Although before blocking the dialogue Serbia and Kosovo have showed their availability to stay committed to negotiations, both parts have also proved to have different visions and to refuse to give the answers their dialogue partners wanted. This has only proved that they have to continue to make additional efforts in order to normalize the relations and end a legal agreement between Belgrade and Pristina, especially that such agreement is crucial for the entire Western Balkans region to actually access EU.

Within a meeting with the Serbian president, A. Vucic, that was held after France’s president visit to Belgrade, on 16.07.2019, the chief of the EU Delegation to Serbia, Sem Fabrizi, has underlined that “EU’s delegation will continue to support Serbia’s European integration and mediate the dialogue between Belgrade-Pristina, on relation’s normalization, which should open the path towards a complex agreement”.

Also, the Serbian president has stated: "Serbia must continue its European path and that’s why we need the bloc’s support in implementing reforms. It’s necessary to intensify the work on meeting the European agenda so we could speed up our road to the EU membership”.

Hashim Thaci, Kosovo’s president, could not help expressing his will to reduce the tensions with Serbia, stating that the dialogue between them, as “sovereign independent countries” is “indispensable”. Furthermore, the Kosovar president has underlined that “both countries have the responsibility to normalize the ties”, which is essential if they both want to access EU and that they must create some ‘conducive conditions” for dialogue. Also, Hashim Thaci said that “Without good neighborly relations, there is no European future for any country of the Western Balkans".

Therefore, during the official visit to Spain, on 28.08.2019, Serbia’s prime-minister, Ana Brnabic, stated that the dialogue between both parts cannot start over as long as the 100% taxes imposed by the Kosovar authorities for the Serbian goods are still active. This decision, implemented by Pristina’s leaders, was considered to go against the Association Stabilization Agreement (AS) that Kosovo signed with EU.

Given these positive statements, made by both parts, emerges the question: who could actually take advantage on creating supplementary crises in Western Balkans, given that North Macedonia’s issue was solved and the Skopje leaders are now free to join NATO, and through multinational efforts and joint agreement they want to stabilize and solve BIH’s situations and also find a solution for Kosovo’s status?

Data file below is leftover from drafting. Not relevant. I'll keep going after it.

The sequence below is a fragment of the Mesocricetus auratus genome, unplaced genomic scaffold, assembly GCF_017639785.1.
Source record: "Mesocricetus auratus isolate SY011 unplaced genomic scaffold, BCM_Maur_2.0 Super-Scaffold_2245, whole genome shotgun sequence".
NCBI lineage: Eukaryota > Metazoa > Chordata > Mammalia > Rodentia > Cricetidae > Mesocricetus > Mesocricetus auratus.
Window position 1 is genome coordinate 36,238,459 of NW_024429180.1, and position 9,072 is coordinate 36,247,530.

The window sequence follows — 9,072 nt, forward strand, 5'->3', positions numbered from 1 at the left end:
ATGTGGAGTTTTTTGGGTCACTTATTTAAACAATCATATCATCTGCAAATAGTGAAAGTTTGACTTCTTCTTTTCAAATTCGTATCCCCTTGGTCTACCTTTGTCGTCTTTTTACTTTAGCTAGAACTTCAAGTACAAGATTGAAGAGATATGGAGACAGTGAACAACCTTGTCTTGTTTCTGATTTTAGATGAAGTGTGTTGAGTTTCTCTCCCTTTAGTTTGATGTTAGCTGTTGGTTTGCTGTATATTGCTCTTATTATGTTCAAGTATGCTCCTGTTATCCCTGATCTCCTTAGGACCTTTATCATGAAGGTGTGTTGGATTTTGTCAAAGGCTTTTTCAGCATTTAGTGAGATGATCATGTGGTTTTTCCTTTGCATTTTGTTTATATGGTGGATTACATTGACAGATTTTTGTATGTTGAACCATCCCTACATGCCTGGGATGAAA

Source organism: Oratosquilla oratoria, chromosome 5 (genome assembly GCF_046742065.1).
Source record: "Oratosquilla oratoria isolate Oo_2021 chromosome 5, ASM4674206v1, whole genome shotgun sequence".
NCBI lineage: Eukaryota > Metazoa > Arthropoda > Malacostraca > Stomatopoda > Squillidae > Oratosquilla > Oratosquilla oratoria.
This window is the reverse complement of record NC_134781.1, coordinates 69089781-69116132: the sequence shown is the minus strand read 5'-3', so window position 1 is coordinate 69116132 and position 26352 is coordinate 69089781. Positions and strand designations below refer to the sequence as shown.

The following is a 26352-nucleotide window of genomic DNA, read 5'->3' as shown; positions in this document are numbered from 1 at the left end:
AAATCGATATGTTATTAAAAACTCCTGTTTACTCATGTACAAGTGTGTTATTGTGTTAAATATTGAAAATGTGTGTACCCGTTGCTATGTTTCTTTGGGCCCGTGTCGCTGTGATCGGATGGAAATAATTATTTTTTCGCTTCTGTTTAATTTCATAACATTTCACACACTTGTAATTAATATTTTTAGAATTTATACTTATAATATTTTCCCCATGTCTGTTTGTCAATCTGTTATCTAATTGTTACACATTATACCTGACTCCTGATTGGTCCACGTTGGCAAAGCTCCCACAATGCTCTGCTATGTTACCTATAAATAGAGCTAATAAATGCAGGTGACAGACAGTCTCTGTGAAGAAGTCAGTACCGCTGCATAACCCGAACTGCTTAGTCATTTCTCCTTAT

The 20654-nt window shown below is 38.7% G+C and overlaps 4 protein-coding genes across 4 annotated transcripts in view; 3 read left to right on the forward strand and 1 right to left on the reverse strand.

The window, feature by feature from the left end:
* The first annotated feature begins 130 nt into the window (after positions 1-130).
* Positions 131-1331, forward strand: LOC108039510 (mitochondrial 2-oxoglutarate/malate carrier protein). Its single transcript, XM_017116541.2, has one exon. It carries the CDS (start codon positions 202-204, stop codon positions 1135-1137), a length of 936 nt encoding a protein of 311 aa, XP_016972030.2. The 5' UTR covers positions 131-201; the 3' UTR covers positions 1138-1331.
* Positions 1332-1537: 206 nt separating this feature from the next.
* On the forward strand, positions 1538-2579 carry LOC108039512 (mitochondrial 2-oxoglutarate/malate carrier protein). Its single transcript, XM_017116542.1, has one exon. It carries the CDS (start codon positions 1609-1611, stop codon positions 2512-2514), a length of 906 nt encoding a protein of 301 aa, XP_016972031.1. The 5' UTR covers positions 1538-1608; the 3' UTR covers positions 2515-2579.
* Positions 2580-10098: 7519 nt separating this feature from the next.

A “special representative” for a “special agreement” between Serbia and Kosovo

During the visit in Spain, Serbia’s prime-minister, Ana Brnabic, unofficially met with Spain’s current Foreign Affairs Minister and possibly the future chief of EU’s diplomacy, Josep Borrell. The Spanish official stated that, if he would ever become EU’s diplomacy chief, his priority will be finding a final solution for the Kosovar issue and that his attitude will be balanced and fair. Also, Ana Brnabic underscored that she expects to witness “friendly talks about bilateral relations and the resumption of the Belgrade – Pristina dialogue on the normalization of relations.” It is noteworthy mentioning that Spain is one of the five EU member states which did not recognize Kosovo’s independency. This happens also due to their similar issue on the autonomous regions Catalonia and the Basque Country.

The nominalization of Spain’s Foreign Minister, Josep Borrell, for the EU High Representative for Foreign Affairs and Security Policy position created many serious debates on both a regional and international plan, as there were some voices claiming that this should be regarded as an opportunity which should be given to Belgrade, but also as a diplomatic alternative which could lead to solving the Kosovar issue.

Therefore, there were launched two possible scenarios on the Kosovo file solution.

According to a first scenario, appointing as EU-HR the representative of a state which did not recognize Kosovo’s independency could worry Pristina. However, given that J. Borrell stated that he supports the Serbia-Kosovo dialogue, as well as an agreement between sides, the Spanish official could be that “instigator” element for this file, as he could support: 1) the creation of some concessions and a compromise to Belgrade; 2) convincing the other four EU member states, which are not recognizing Kosovo’s independence, to reconsider their position. This way, he would eventually make possible an agreement between these two entities. Such an estimation could become even more solid if we think that Spain proved to be the most vocal state in terms of Kosovo’s independence recognition and, in some of the cases, even in rejecting EU’s relations consolidation with Kosovo. Thus, it is highly important to remark that the former Spanish prime-minister, Mariano Rajoy, was the only EU leader who was not part of the EU-Western Balkans summit, organized in Sofia, in 2018, reasoning that he does not recognize Kosovo’s independency,